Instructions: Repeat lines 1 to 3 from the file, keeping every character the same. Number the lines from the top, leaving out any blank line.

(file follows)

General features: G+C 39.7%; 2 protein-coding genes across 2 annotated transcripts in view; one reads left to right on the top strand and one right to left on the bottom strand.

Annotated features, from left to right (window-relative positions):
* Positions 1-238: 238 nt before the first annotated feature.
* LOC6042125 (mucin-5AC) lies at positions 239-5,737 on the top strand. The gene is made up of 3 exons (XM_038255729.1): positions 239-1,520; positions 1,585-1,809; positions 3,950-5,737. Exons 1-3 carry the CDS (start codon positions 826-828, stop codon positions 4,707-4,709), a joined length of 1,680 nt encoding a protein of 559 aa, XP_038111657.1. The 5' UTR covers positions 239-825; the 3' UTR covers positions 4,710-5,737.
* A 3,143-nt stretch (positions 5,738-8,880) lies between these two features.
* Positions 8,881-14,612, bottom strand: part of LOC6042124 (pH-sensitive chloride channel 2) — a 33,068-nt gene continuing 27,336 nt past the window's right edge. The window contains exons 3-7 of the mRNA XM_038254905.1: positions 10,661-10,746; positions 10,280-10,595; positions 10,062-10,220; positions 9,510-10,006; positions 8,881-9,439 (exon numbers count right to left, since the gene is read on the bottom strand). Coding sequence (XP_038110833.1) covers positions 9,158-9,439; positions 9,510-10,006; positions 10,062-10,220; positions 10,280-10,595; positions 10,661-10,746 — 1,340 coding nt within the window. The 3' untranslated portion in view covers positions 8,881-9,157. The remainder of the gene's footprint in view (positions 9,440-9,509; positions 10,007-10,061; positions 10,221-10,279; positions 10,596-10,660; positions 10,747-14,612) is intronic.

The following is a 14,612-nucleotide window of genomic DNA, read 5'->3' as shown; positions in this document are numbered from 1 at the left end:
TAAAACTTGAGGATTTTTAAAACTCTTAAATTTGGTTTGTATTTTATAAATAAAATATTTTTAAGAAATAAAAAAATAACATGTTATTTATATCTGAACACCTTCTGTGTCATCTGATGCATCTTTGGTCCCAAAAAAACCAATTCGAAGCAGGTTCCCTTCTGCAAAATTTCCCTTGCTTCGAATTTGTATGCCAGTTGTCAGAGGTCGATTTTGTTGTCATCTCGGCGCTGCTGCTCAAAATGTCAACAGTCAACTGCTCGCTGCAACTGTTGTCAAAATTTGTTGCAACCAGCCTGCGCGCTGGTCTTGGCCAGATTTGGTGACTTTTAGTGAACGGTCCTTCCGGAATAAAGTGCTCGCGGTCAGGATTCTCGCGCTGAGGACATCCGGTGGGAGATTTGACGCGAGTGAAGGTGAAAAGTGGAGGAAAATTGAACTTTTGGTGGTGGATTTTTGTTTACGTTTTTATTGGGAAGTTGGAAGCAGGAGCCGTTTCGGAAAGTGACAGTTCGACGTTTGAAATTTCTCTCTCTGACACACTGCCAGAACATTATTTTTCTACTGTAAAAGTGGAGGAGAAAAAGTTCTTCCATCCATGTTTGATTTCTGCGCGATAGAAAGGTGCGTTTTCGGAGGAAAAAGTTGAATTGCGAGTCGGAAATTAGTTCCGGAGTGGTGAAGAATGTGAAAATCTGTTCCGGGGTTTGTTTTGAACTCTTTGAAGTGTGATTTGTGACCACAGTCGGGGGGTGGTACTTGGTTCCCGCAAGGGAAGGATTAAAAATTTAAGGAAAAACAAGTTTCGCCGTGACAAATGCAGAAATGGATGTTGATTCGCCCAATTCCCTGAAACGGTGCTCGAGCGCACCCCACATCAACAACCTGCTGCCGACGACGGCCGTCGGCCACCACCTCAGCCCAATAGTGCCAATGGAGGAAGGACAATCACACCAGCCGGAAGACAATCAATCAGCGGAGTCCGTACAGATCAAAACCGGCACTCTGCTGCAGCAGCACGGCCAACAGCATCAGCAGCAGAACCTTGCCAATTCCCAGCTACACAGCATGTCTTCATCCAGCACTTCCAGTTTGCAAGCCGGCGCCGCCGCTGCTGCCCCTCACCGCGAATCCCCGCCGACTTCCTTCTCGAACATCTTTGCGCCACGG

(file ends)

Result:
General features: G+C 39.7%; 2 protein-coding genes across 2 annotated transcripts in view; one reads left to right on the top strand and one right to left on the bottom strand.

Annotated features, from left to right (window-relative positions):
* Positions 1-238: 238 nt before the first annotated feature.